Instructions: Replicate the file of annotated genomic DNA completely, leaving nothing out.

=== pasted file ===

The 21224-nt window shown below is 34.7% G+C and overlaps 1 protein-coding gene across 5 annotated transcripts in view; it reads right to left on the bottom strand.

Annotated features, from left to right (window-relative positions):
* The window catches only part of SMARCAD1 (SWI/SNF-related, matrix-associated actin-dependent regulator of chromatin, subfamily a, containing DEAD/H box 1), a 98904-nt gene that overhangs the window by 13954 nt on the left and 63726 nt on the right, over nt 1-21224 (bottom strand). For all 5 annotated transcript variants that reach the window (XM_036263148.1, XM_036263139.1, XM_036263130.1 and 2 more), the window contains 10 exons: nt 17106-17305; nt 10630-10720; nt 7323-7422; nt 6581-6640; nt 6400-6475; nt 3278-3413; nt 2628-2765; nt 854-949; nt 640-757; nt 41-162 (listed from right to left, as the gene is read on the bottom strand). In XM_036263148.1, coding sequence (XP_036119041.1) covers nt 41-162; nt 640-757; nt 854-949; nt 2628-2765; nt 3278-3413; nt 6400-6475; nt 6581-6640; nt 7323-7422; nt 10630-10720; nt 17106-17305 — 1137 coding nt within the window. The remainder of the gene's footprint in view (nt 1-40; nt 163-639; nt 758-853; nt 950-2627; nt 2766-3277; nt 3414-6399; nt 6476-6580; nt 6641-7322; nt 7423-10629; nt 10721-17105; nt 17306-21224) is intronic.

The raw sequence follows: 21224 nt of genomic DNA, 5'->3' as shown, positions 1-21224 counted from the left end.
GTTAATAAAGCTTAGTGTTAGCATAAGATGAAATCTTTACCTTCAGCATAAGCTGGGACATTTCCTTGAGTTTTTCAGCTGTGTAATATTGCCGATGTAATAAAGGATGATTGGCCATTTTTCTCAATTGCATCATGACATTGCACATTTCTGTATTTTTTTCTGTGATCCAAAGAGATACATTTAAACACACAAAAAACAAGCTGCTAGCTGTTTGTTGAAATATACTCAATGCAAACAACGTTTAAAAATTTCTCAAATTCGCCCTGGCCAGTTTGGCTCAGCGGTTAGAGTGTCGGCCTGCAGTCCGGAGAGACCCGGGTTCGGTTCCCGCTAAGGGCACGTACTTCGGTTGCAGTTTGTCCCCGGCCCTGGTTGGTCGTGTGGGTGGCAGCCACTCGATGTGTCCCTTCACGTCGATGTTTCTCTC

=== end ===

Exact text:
The 21224-nt window shown below is 34.7% G+C and overlaps 1 protein-coding gene across 5 annotated transcripts in view; it reads right to left on the bottom strand.

Annotated features, from left to right (window-relative positions):
* The window catches only part of SMARCAD1 (SWI/SNF-related, matrix-associated actin-dependent regulator of chromatin, subfamily a, containing DEAD/H box 1), a 98904-nt gene that overhangs the window by 13954 nt on the left and 63726 nt on the right, over nt 1-21224 (bottom strand). For all 5 annotated transcript variants that reach the window (XM_036263148.1, XM_036263139.1, XM_036263130.1 and 2 more), the window contains 10 exons: nt 17106-17305; nt 10630-10720; nt 7323-7422; nt 6581-6640; nt 6400-6475; nt 3278-3413; nt 2628-2765; nt 854-949; nt 640-757; nt 41-162 (listed from right to left, as the gene is read on the bottom strand). In XM_036263148.1, coding sequence (XP_036119041.1) covers nt 41-162; nt 640-757; nt 854-949; nt 2628-2765; nt 3278-3413; nt 6400-6475; nt 6581-6640; nt 7323-7422; nt 10630-10720; nt 17106-17305 — 1137 coding nt within the window. The remainder of the gene's footprint in view (nt 1-40; nt 163-639; nt 758-853; nt 950-2627; nt 2766-3277; nt 3414-6399; nt 6476-6580; nt 6641-7322; nt 7423-10629; nt 10721-17105; nt 17306-21224) is intronic.

The raw sequence follows: 21224 nt of genomic DNA, 5'->3' as shown, positions 1-21224 counted from the left end.
GTTAATAAAGCTTAGTGTTAGCATAAGATGAAATCTTTACCTTCAGCATAAGCTGGGACATTTCCTTGAGTTTTTCAGCTGTGTAATATTGCCGATGTAATAAAGGATGATTGGCCATTTTTCTCAATTGCATCATGACATTGCACATTTCTGTATTTTTTTCTGTGATCCAAAGAGATACATTTAAACACACAAAAAACAAGCTGCTAGCTGTTTGTTGAAATATACTCAATGCAAACAACGTTTAAAAATTTCTCAAATTCGCCCTGGCCAGTTTGGCTCAGCGGTTAGAGTGTCGGCCTGCAGTCCGGAGAGACCCGGGTTCGGTTCCCGCTAAGGGCACGTACTTCGGTTGCAGTTTGTCCCCGGCCCTGGTTGGTCGTGTGGGTGGCAGCCACTCGATGTGTCCCTTCACGTCGATGTTTCTCTC